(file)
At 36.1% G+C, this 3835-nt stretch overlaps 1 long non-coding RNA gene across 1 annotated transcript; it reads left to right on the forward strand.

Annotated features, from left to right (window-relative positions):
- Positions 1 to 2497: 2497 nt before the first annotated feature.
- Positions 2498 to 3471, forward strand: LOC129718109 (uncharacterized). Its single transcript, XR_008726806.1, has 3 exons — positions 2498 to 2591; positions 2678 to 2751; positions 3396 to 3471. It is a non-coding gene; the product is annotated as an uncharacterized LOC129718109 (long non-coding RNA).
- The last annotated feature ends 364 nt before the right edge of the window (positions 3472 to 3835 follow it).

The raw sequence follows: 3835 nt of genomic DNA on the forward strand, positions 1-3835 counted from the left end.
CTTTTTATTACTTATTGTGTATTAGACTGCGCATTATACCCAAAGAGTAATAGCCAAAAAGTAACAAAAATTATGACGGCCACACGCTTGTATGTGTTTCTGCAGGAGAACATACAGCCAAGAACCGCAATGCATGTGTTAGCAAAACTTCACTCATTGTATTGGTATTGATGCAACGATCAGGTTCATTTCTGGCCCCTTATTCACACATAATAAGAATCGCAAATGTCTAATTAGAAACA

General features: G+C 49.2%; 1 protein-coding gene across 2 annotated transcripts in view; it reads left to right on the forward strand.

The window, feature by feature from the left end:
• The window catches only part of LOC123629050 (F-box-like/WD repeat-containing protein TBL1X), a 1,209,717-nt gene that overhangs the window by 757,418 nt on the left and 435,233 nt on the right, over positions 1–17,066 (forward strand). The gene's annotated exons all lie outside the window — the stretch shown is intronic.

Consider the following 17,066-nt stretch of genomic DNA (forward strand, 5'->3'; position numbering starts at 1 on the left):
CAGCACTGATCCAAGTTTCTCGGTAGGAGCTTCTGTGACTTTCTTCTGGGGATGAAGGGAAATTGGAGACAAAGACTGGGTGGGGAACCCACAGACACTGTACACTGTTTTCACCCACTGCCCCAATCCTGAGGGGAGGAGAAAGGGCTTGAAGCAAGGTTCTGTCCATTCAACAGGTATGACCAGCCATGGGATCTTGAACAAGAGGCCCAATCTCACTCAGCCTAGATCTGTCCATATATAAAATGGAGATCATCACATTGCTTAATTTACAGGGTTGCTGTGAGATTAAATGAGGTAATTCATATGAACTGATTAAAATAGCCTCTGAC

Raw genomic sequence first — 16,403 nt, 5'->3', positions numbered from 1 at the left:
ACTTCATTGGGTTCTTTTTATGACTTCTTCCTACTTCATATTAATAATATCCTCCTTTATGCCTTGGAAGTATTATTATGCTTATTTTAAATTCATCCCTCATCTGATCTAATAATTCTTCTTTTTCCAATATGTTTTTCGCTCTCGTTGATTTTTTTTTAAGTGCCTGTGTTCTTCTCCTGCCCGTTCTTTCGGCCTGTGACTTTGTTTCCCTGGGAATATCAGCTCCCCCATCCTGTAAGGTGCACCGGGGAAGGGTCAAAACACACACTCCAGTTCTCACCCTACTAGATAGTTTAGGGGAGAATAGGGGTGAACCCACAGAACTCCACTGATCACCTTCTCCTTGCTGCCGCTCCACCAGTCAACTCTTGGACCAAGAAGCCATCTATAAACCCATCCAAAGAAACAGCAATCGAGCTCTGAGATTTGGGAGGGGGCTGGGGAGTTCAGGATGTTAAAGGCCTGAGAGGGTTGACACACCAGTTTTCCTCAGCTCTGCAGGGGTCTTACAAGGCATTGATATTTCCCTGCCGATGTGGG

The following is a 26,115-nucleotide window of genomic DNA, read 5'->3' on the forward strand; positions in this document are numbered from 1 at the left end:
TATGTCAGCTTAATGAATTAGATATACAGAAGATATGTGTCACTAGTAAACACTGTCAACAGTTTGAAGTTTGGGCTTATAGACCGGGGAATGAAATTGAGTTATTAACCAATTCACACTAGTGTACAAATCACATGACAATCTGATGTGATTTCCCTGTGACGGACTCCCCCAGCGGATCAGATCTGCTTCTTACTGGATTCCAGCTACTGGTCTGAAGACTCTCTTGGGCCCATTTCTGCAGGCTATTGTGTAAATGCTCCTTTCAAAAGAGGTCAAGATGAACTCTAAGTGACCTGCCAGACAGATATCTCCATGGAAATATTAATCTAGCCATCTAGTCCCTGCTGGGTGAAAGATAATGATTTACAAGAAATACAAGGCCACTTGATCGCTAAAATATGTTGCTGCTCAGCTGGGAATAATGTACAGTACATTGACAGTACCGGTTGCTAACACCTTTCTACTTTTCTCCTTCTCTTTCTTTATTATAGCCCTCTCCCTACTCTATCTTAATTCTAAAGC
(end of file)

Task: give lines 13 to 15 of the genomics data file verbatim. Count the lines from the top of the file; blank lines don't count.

Raw genomic sequence first — 16,403 nt, 5'->3', positions numbered from 1 at the left:
ACTTCATTGGGTTCTTTTTATGACTTCTTCCTACTTCATATTAATAATATCCTCCTTTATGCCTTGGAAGTATTATTATGCTTATTTTAAATTCATCCCTCATCTGATCTAATAATTCTTCTTTTTCCAATATGTTTTTCGCTCTCGTTGATTTTTTTTTAAGTGCCTGTGTTCTTCTCCTGCCCGTTCTTTCGGCCTGTGACTTTGTTTCCCTGGGAATATCAGCTCCCCCATCCTGTAAGGTGCACCGGGGAAGGGTCAAAACACACACTCCAGTTCTCACCCTACTAGATAGTTTAGGGGAGAATAGGGGTGAACCCACAGAACTCCACTGATCACCTTCTCCTTGCTGCCGCTCCACCAGTCAACTCTTGGACCAAGAAGCCATCTATAAACCCATCCAAAGAAACAGCAATCGAGCTCTGAGATTTGGGAGGGGGCTGGGGAGTTCAGGATGTTAAAGGCCTGAGAGGGTTGACACACCAGTTTTCCTCAGCTCTGCAGGGGTCTTACAAGGCATTGATATTTCCCTGCCGATGTGGG

The following is a 26,115-nucleotide window of genomic DNA, read 5'->3' on the forward strand; positions in this document are numbered from 1 at the left end: